But what is the point in blame? What is the point in judging? It achieves nothing – we can recognise where we might wish we had done something differently, but we cannot go back. We can hope (or even promise ourselves) we will do “better” in the future. As for now – the present moment – which is really where we are living, what am I doing, rambling on about extra pudding and wishing I’d got up early for a yoga session? Stop those fruitless thoughts. If you listen carefully, you can hear your own true voice and its wisdom. Breathing in and expanding, breathing out and letting go. Letting go of the critic, letting go of the “I should have” and the “I will”. Focusing on the present moment. Our past actions have brought us to where we are today. What we do today – in this present moment, right now – leads us to where we want to be in the future.
"As I recall, you slept more than one night in those great oak trees, and when Mother found you the next morning you would swear you had seen fairies that flew like butterflies and lit up the night like lightening bugs. I remember with some shame that the rest of us teased you about seeing such spirits, but now my own grandchildren chase similar fancies and I do not discourage them. In my old age, I see that life itself is often more fantastic and terrible than the stories we believed as children, and that perhaps there is no harm in finding magic among the trees."
Excerpt from "The Snow Child" by Eowyn Ivey
Many ideas or plans we harbour can have incredibly long gestation periods. We can prevaricate and postpone, waiting for the right time to start a new project, be it a diet, putting up a shelf, tackling the loft, taking exercise, meditating, practising yoga . . . as a teenager I would put off tidying my room, even though I knew it had to be done and that I’d feel better for doing it. The same can be said for essays while a student.
By chance, when I was postponing the actual job of sorting through my groaning bookshelves to see what books it was time to pass on, in order to make way for the new, I lifted a copy of “The Invitation” by Oriah Mountain Dreamer. I only delved as far as her first suggested meditation for beginnings. She suggests we focus on our best image of what we want to bring into our life, that we imagine starting it, how we want to feel emotionally, mentally and physically. Imagine the ideal. Next, we’re to be aware of how we feel right now, in the present moment and examine the gap – imagine the two selves, the here and now and the ideal. Do not judge, just become aware of the gap between where you are and where you want to be (or think you should be) to begin. Now imagine yourself beginning what ever it is you want to do, starting from here – the place that you are. See yourself doing it, maybe a bit tired, a bit distracted or uninspired . . . perhaps not perfectly or not as ideally as you first imagined it. Give yourself permission to begin.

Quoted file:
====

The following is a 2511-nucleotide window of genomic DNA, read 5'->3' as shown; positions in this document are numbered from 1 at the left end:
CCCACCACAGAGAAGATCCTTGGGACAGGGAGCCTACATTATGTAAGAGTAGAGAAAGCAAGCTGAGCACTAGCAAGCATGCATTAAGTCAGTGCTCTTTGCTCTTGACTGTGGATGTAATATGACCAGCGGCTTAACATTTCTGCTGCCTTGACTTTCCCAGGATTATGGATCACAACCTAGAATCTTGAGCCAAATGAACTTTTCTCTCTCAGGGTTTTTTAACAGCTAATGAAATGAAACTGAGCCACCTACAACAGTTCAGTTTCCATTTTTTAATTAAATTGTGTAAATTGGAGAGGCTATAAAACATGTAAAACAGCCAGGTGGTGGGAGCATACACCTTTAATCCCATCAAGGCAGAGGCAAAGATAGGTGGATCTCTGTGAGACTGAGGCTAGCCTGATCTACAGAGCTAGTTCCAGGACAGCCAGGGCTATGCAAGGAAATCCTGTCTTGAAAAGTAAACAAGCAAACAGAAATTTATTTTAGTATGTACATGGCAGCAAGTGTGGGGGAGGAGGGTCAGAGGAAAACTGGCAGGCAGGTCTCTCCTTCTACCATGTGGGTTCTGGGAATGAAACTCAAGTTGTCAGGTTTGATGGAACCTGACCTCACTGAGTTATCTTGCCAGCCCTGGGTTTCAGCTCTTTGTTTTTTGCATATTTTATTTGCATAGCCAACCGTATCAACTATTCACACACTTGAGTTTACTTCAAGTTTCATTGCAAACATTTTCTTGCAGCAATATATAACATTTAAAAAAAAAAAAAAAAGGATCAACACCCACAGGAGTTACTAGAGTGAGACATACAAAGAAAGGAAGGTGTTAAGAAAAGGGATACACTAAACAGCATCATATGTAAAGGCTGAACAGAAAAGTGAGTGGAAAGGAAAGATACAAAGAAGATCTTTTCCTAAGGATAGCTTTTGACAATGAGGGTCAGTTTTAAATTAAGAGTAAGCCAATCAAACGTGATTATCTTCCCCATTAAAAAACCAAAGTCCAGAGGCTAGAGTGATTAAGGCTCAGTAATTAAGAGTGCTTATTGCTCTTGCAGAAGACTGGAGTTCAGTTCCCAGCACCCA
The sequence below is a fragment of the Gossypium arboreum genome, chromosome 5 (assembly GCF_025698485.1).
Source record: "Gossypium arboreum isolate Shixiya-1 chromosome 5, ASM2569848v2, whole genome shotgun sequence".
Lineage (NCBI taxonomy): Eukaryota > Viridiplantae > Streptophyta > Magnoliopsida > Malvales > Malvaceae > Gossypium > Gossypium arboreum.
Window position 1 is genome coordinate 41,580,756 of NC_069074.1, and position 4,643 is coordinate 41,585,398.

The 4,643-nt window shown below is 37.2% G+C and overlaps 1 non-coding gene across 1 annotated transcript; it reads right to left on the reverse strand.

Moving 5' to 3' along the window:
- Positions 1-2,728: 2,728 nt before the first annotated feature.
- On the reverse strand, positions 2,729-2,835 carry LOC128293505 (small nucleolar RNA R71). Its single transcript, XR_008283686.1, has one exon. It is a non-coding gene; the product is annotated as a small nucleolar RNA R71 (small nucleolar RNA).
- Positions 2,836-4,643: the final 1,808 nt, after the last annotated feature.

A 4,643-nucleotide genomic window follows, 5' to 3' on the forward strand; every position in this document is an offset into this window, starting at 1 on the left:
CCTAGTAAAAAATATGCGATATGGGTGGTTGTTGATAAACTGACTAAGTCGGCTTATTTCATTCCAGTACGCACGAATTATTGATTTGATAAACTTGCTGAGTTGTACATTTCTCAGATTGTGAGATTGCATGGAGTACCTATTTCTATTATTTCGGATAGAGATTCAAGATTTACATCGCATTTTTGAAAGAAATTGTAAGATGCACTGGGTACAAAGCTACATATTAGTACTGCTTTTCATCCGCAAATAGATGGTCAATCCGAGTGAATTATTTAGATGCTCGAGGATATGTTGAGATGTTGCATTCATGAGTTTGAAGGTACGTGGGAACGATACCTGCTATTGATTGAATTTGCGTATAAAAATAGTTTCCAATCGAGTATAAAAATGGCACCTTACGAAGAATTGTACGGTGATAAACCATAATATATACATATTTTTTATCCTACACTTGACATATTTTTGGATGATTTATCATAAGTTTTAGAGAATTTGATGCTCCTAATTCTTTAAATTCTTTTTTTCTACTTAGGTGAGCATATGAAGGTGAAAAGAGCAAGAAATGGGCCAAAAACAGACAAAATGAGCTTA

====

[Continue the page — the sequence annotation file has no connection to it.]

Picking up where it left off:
Well, the books are still waiting to be sorted through, but I have made time in my schedule for a regular personal yoga practice – even if it is just fifteen minutes a day. The house does not need to be spotless to practise yoga. The ironing will still be there tomorrow. The books can gather a wee bit more dust before they find a new home. And making time for myself to do something I want to do, not putting it off until I’m a bit more on top of things or feeling a bit more in the “correct” frame of mind seems to somehow of made space for other things to happen . . . or made me realise we can start whatever we want to from here. It’s as good a place as any.
Wise words from Eknath Easwaran about living in the present moment. One of the things I love about yoga is its ability to root you in the present and appreciate the present as opposed to losing yourself in worry or day dreams about the past or the future.
Whenever we worry about something in the past or the future, we are setting up our own little haunted house and peopling it with our own special ghosts.
Most of us live very little in the present. If we could watch our thoughts, we would be surprised to see how much time we spend in the past or future – or simply daydreaming, out of time altogether.
Very seldom can we say we are fully present in the present moment. Yet now is the only time there is. The present is all we have. If we feel we don’t have enough time, the first thing to do is not throw it away. Instead of ceding it to the past and future, we can take steps to give our undivided interest to here and now.
Attention flowing to the past is not energy used; it is energy wasted. The same is true of the future: looking forward to things, worrying about what might happen, fantasising about dreams coming true is energy drained away. When the mind stays in the present, all this vitality comes back to us.
On and off the mat, yoga philosophy or principles can be applied. This blog catches those meanders as well as some of the extra bits that we don't have time to go too deeply into during class.